Cape Capener: We’ve always been a very efficient brand when it comes to SKU count. We’re very focused on the consumer and I mentioned the team riders – we’re not going to do anything that’s corny or fake. We’re going to stay focused on what our consumer needs. We’ll develop products we know the consumer wants because we’ve done our research and we know our consumer intimately. Three million Facebook likes, 700,000 Instagram followers, in addition to a very robust flow team of guys that work in skate shops and ride for us for swag and free product. We have a clear bullshit detector of what’s fake and what’s corny and we won’t cross that line.
NG: I’ve noticed that with the collabs Supra has done in the past – they’ve always been tasteful. I can’t think of a collab the brand did just for the collab. Now that collabs are the thing, every brand is doing collabs with every other brand – Dreamworks is collaborating with Diadora now which doesn’t make any sense – it’s refreshing seeing a brand that has stayed focused on its original vision. And it will be your job to carry that vision through for the next however many years you stay with the brand.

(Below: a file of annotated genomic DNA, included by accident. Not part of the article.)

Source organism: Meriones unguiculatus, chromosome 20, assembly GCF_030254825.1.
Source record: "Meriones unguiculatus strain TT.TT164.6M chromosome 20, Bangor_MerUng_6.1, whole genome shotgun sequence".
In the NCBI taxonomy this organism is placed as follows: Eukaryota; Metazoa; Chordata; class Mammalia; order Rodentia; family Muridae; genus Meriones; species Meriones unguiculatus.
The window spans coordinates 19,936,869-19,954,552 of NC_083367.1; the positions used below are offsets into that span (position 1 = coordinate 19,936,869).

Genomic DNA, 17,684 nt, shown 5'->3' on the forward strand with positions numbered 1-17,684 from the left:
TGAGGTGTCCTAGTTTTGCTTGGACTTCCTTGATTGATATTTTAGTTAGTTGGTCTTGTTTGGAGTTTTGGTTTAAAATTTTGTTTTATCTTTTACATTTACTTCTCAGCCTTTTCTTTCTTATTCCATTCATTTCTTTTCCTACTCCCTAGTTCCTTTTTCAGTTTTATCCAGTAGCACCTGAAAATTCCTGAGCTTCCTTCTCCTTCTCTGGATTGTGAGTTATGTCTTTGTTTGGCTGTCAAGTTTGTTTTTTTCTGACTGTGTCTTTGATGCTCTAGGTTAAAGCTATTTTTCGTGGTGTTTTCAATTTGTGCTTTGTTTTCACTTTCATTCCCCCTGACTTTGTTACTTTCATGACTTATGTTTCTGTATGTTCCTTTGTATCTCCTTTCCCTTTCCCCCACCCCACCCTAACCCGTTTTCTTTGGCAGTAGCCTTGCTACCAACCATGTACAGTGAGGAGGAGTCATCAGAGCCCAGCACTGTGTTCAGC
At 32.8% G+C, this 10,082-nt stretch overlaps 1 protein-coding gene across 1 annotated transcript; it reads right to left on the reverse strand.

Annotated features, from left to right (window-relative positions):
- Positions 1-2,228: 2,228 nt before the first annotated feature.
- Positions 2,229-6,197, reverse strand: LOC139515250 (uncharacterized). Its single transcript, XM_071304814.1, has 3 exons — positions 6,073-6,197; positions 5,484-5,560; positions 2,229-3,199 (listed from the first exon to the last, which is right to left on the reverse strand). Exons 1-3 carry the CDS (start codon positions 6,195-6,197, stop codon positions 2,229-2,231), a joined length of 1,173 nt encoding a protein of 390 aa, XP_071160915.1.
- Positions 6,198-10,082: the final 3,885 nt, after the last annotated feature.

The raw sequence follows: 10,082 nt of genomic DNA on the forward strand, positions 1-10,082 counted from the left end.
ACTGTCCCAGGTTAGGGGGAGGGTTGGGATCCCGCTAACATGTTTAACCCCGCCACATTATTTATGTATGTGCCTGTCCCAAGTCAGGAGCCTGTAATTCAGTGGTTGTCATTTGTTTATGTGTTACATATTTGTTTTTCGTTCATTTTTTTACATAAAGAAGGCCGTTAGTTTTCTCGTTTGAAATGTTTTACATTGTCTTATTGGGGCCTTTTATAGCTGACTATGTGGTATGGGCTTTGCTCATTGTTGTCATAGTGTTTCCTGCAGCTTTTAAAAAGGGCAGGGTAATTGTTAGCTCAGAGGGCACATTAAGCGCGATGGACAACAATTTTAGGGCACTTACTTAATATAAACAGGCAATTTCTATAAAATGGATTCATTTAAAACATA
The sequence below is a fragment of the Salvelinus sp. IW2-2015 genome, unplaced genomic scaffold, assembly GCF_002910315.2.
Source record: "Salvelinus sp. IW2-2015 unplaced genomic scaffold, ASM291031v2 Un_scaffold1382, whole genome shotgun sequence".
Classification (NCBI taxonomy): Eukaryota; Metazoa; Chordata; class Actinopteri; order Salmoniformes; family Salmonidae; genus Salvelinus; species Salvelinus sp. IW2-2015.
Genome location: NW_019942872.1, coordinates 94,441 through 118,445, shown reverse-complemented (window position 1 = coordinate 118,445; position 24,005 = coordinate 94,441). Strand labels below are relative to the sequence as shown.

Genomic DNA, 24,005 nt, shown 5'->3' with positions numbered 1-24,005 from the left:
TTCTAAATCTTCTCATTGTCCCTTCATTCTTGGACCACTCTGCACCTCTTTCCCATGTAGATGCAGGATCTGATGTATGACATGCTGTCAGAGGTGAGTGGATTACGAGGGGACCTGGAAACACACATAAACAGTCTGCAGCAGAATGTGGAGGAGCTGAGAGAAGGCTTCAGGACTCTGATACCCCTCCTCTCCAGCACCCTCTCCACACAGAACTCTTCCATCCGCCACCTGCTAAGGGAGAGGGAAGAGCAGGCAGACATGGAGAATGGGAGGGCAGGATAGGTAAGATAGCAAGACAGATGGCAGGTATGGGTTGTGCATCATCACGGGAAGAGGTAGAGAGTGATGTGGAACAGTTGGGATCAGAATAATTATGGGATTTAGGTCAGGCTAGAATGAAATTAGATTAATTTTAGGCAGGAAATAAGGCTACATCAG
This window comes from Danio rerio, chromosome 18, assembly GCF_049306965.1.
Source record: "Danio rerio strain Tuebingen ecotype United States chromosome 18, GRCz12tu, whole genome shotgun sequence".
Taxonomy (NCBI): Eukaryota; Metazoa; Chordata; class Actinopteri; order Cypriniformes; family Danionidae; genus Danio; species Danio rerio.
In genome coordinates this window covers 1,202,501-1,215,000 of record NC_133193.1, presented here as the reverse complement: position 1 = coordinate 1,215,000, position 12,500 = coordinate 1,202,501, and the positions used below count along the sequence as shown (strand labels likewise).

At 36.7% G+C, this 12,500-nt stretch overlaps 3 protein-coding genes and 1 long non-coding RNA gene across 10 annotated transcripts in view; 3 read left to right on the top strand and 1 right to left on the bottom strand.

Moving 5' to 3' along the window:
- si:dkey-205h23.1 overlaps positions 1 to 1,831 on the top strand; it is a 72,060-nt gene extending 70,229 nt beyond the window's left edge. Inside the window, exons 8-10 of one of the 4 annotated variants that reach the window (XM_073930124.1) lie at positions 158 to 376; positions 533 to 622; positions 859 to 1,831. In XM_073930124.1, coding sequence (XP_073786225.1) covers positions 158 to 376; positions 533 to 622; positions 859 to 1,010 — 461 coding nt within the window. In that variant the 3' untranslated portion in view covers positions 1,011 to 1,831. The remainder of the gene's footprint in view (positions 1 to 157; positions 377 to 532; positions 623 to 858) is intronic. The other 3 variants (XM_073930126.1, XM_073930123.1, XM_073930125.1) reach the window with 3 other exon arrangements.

Cape Capener: When we see our vision too we see that 85% of our business is male. We think that there’s a huge opportunity for us to do some product line extensions into women’s – and certainly kid’s has been a strong, small, but strong portion of our business –
NG: Both literally and figuratively small –
Cape Capener: [chuckles] Right, and we can expand there. We have an exciting initiative that we’re launching in Q1 ‘17 which is our apparel line. It was designed by this cat AY, Anthony Yamamoto, who has a long history in the market with some really, really cool lines under his belt. We’re excited for what he’s put together and we’re launching that for Q1 ’17.